In this article we are going to use Scilab to perform logic operations with Boolean variables and bitwise operation with integer variables. To get a basic understanding on the logic operations (logic gates) read the article Logical operations and boolean functions.

Scilab has three elementary functions defined for logical operations.

Keyword | Name | Description |

`~` | Logical NOT operator | Gives the element-wise negation of a Boolean variable |

`&` | Logical AND operator | Gives the element-wise logical AND of two Boolean variables |

`|` | Logical OR operator | Gives the element-wise logical OR of two Boolean variables |

To use the elementary logical operators, let’s define two Boolean variables `A`

and `B`

.

`-->A = %T;`

`-->B = %F;`

Applying the logical NOT to the `A`

variable gives:

`-->~A`

`ans =`

` F`

As expected, the negation of a true variable (`%T`

) will output a false value (`%F`

).

Applying the logical AND to the Boolean variables `A`

and `B`

, gives:

`-->A & B`

`ans =`

` F`

Applying the logical OR to the Boolean variables `A`

and `B`

, gives:

`-->A | B`

`ans =`

`T `

To exercise the complete truth tables for the basic logic operations (gates), we are going to define the Boolean variables `A`

and `B`

as vectors of logic states:

`-->A = [%F; %F; %T; %T];`

`-->B = [%F; %T; %F; %T];`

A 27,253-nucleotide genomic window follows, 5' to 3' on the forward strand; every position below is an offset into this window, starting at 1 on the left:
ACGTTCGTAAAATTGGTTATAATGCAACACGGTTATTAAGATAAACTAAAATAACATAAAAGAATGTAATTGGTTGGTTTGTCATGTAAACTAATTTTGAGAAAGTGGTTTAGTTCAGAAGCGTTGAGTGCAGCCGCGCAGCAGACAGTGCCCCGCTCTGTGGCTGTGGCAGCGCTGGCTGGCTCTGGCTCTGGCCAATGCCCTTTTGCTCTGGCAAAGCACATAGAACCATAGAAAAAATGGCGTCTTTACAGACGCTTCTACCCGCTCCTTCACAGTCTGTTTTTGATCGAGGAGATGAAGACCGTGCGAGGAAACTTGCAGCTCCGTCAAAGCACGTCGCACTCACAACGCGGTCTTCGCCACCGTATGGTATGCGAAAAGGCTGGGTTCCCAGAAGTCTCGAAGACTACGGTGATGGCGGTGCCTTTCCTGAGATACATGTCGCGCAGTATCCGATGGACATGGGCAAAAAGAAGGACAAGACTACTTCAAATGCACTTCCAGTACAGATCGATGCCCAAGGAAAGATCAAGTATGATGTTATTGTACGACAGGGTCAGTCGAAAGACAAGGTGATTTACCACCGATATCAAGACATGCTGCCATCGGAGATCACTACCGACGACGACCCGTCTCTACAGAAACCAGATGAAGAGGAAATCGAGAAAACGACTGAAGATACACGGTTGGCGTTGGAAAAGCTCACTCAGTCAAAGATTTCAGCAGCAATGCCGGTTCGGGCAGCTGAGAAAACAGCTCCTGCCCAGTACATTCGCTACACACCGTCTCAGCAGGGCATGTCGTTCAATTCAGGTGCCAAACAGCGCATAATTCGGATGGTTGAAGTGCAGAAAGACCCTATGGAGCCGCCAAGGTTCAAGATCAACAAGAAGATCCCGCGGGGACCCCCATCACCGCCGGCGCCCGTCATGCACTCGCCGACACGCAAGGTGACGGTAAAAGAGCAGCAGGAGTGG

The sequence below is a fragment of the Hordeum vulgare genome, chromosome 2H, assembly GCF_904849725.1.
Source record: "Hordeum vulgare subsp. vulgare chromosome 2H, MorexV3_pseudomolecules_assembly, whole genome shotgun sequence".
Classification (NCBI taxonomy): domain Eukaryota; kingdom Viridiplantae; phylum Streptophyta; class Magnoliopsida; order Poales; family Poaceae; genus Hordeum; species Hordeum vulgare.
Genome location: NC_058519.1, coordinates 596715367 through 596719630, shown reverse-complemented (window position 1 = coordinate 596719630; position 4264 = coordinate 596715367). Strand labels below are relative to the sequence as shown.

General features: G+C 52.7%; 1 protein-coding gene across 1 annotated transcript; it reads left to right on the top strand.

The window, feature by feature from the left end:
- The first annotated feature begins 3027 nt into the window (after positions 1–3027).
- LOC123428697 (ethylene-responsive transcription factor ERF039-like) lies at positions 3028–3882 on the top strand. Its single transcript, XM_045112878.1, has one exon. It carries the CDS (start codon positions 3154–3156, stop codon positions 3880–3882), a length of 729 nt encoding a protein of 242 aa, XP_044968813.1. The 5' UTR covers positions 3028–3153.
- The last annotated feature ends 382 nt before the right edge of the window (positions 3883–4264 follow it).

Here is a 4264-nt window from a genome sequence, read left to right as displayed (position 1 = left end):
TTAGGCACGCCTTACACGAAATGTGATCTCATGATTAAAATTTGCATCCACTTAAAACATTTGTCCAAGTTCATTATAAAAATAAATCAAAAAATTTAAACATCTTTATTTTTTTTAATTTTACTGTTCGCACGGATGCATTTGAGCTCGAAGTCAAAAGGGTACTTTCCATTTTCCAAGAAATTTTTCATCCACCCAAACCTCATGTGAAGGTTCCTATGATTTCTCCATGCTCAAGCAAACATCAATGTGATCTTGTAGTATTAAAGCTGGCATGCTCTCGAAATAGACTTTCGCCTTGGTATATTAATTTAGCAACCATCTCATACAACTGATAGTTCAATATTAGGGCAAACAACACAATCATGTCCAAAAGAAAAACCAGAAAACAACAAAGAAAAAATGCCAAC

### NOT gate

We are going to apply the NOT gate only to the variable `A`

, as:

`-->~A`

`ans =`

` T `

` T `

` F `

` F `

### AND gate

In Boolean algebra, the logic operation AND between two variables `A`

and `B`

, is represented as:

The Scilab AND operation between `A`

and `B`

is:

`-->A & B`

`ans =`

` F `

` F `

` F `

` T `

### OR gate

In Boolean algebra, the logic operation OR between two variables `A`

and `B`

, is represented as:

The Scilab OR operation between `A`

and `B`

is:

`-->A | B`

`ans =`

` F `

` T `

` T `

` T `

### NAND gate

In Boolean algebra, the logic operation NAND between two variables `A`

and `B`

, is represented as:

The Scilab NAND operation between `A`

and `B`

is:

`-->~(A & B)`

`ans =`

` T `

` T `

` T `

` F `

### NOR gate

In Boolean algebra, the logic operation NOR between two variables `A`

and `B`

, is represented as:

The Scilab NOR operation between `A`

and `B`

is:

`-->~(A | B)`

`ans =`

` T `

` F `

` F `

` F `

### XOR gate